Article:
JoErNanO's answer should be seen as a canonical reference point for obtaining hard-copy rail/tube maps. With his permission I am submitting another answer that provides an alternative source for hard-copy maps that show National Rail connections.
Free Glossy Visitor Magazines
These are magazines that are given away for free at train stations, airports, kiosks, hotel lobbies, and so on. They have great rail/tube maps and surface maps in the back section.
In addition to transport maps and surface maps, these magazines will also usually provide...
- The Santander Bicycle Hire locations for people who want to gad about
on a bicycle
- Tube stations with toilets (quite valuable sometimes)
- An explanation of the zones in the Transport for London system
- An explanation of how Oyster Cards work
- Instructions on how to reach Heathrow, Gatwick, Luton, and Stansted
- Integration with National Rail services (see 'London Planner' below)
The tube map is always the iconic schematic map originally conceived by Harry Beck in 1933. The surface maps show the transport stations (including National Rail) along with prominent features of interest to a visitor.
I will give two examples of 'free glossy visitor magazines'...
Where London - available in hotel lobbies or by asking the concierge. The tube map is displayed on a single page along with tips and contact information. See the reduced image below for a view of how it is presented...
The surface maps show the physical site of each tube station. National Rail connections have a special symbol. Below is a highly cropped image showing some of the symbols and how transport stations are presented...
London Planner - available at train stations (including Eurostar stations on the continent), hotels, bus companies, tourist hotspots, and so on.
This magazine uses two pages to present the tube map.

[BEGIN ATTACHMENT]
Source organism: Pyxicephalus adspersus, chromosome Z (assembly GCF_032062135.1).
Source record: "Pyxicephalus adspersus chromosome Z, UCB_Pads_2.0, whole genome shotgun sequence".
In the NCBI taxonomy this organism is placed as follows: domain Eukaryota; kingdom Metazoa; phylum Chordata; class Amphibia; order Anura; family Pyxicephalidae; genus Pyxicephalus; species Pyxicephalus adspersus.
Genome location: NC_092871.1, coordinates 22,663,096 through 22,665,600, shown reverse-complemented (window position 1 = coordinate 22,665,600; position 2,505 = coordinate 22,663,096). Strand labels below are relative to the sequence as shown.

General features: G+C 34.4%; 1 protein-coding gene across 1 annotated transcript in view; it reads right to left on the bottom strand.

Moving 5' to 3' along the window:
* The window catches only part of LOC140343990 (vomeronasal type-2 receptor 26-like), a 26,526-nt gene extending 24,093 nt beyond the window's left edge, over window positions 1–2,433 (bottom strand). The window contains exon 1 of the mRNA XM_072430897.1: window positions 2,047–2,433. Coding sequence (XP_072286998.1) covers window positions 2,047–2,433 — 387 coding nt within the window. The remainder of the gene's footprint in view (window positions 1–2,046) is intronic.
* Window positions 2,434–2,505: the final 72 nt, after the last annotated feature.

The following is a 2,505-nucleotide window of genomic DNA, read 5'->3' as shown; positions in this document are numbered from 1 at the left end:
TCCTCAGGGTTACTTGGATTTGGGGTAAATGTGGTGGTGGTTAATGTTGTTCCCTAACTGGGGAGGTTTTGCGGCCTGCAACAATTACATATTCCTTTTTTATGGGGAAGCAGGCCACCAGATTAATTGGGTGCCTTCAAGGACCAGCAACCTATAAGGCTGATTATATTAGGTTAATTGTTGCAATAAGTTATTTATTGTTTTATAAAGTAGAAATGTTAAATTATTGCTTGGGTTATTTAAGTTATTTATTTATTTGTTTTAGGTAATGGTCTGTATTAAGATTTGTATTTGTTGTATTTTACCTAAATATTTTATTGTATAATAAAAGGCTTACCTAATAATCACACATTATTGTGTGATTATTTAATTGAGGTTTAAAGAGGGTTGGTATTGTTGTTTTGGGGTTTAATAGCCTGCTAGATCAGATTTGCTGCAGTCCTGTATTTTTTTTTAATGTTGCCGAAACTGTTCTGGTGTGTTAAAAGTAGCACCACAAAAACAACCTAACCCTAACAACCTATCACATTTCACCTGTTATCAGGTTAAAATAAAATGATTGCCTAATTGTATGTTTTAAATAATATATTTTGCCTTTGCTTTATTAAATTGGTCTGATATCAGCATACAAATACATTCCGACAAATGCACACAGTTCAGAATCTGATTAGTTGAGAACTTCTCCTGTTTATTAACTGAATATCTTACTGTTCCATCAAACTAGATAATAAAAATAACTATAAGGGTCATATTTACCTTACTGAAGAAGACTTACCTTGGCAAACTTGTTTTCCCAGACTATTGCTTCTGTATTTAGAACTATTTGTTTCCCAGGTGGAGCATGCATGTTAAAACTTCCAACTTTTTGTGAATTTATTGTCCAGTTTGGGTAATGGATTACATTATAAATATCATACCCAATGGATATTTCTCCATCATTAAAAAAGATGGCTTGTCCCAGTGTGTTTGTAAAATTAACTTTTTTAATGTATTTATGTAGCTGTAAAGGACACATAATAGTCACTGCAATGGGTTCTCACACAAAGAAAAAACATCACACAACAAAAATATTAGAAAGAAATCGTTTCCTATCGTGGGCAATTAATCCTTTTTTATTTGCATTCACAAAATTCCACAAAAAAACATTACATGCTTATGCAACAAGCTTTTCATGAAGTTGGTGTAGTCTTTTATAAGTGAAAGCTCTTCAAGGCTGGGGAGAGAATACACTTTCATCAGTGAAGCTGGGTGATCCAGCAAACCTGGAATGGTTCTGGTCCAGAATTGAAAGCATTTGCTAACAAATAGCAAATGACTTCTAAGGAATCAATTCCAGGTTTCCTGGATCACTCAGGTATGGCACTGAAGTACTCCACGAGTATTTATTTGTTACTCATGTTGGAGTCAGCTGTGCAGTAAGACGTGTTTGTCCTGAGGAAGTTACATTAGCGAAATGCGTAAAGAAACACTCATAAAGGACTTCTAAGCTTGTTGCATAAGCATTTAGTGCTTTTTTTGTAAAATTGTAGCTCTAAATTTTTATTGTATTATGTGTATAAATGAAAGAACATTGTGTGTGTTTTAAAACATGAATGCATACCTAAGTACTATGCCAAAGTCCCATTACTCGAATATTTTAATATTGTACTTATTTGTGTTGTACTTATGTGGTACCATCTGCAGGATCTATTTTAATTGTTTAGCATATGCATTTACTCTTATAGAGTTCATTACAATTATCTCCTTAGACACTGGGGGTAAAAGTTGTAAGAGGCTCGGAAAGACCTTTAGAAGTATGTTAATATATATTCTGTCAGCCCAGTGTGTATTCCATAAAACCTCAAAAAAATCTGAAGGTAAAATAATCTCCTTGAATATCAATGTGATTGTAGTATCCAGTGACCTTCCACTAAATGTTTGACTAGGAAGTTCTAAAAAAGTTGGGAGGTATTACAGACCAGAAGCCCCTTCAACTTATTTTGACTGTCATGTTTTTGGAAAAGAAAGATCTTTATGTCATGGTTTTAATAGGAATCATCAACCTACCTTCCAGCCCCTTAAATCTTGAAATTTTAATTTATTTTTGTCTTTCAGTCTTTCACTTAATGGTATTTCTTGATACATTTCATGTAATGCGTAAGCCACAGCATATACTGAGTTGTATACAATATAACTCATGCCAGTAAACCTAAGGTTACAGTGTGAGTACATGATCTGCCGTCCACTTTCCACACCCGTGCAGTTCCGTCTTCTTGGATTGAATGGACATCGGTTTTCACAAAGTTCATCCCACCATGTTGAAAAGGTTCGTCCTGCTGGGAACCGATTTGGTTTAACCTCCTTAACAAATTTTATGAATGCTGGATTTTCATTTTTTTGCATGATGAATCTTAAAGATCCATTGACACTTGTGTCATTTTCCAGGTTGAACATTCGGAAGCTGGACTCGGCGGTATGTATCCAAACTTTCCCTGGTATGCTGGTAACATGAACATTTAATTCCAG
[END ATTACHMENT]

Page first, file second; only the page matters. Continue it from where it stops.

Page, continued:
They also provide a bus map and a river services map ('water buses' are part of the Transport for London system and you can travel on these with an Oyster Card. One such route very popular with tourists who know about it is the boat ride from Canary Wharf/Docklands to the Embankment)...
The surface maps combine every conceivable type of transport available to the public. This includes the transfer points for National Rail services presented as one integrated network. They also print a stand-alone 'Overground Map' which is devoted to National Rail and uses the same Harry Beck design.
The above map (reduced from actual size) shows THREE national rail stations: Marylebone, Paddington, and Shepherd's Bush.
And finally, Time Out Magazine is handed out on Tuesday mornings by individuals wearing orange jerkins. This is also free and contains the Harry Beck Tube Map along with several variants.
That gives you three samples of how to find rail and tube maps if you are not near a train station. As mentioned some of these are available on the continent and at Heathrow/Gatwick. There are lots more, but these three are most well known.
For your purposes, I would go with the 'London Planner' (because of the overground map); you can subscribe on their site or just pick up a copy for free. Since you are interested in the static part of the magazine and not buzzy part you will be able to use a back issue for a long time.
Note: images taken from the August issues (the physical real magazines and not the downloadable versions on the net) and reduced. Copyright Morris Visitor Publications and London Partners, fair use.
Note: I have no connection to the commercial enterprises listed in this article, economic, personal, or otherwise
Per commentary I recognize that people may have difficulty recognizing a national rail station when it is depicted on a map. Consider this snap shot from 'London Planner'...
In this fragment, there are two national rail stations shown: Charing Cross and Waterloo. They can be distinguished by their medium blue colour and the national rail icon. In case you forget, you can always refer to the map legend, which contains the symbols...